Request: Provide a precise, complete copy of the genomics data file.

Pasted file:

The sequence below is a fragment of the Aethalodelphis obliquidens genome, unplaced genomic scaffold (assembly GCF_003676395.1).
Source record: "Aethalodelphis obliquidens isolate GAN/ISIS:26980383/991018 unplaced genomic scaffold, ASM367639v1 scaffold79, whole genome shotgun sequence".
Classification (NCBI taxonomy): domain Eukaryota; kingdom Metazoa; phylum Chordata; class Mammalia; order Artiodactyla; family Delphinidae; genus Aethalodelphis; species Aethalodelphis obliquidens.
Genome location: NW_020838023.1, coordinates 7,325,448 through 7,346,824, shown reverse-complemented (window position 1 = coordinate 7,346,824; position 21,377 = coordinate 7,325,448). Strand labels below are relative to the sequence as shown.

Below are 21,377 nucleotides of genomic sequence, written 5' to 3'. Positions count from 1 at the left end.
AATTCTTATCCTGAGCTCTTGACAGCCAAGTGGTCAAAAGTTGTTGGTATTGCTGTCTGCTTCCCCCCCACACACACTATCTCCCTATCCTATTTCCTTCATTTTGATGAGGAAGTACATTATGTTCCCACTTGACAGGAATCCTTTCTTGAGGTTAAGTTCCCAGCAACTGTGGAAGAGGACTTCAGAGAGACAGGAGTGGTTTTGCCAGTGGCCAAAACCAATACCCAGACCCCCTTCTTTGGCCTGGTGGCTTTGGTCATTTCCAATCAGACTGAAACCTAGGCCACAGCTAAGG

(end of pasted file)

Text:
The sequence below is a fragment of the Aethalodelphis obliquidens genome, unplaced genomic scaffold (assembly GCF_003676395.1).
Source record: "Aethalodelphis obliquidens isolate GAN/ISIS:26980383/991018 unplaced genomic scaffold, ASM367639v1 scaffold79, whole genome shotgun sequence".
Classification (NCBI taxonomy): domain Eukaryota; kingdom Metazoa; phylum Chordata; class Mammalia; order Artiodactyla; family Delphinidae; genus Aethalodelphis; species Aethalodelphis obliquidens.
Genome location: NW_020838023.1, coordinates 7,325,448 through 7,346,824, shown reverse-complemented (window position 1 = coordinate 7,346,824; position 21,377 = coordinate 7,325,448). Strand labels below are relative to the sequence as shown.

Below are 21,377 nucleotides of genomic sequence, written 5' to 3'. Positions count from 1 at the left end.
AATTCTTATCCTGAGCTCTTGACAGCCAAGTGGTCAAAAGTTGTTGGTATTGCTGTCTGCTTCCCCCCCACACACACTATCTCCCTATCCTATTTCCTTCATTTTGATGAGGAAGTACATTATGTTCCCACTTGACAGGAATCCTTTCTTGAGGTTAAGTTCCCAGCAACTGTGGAAGAGGACTTCAGAGAGACAGGAGTGGTTTTGCCAGTGGCCAAAACCAATACCCAGACCCCCTTCTTTGGCCTGGTGGCTTTGGTCATTTCCAATCAGACTGAAACCTAGGCCACAGCTAAGG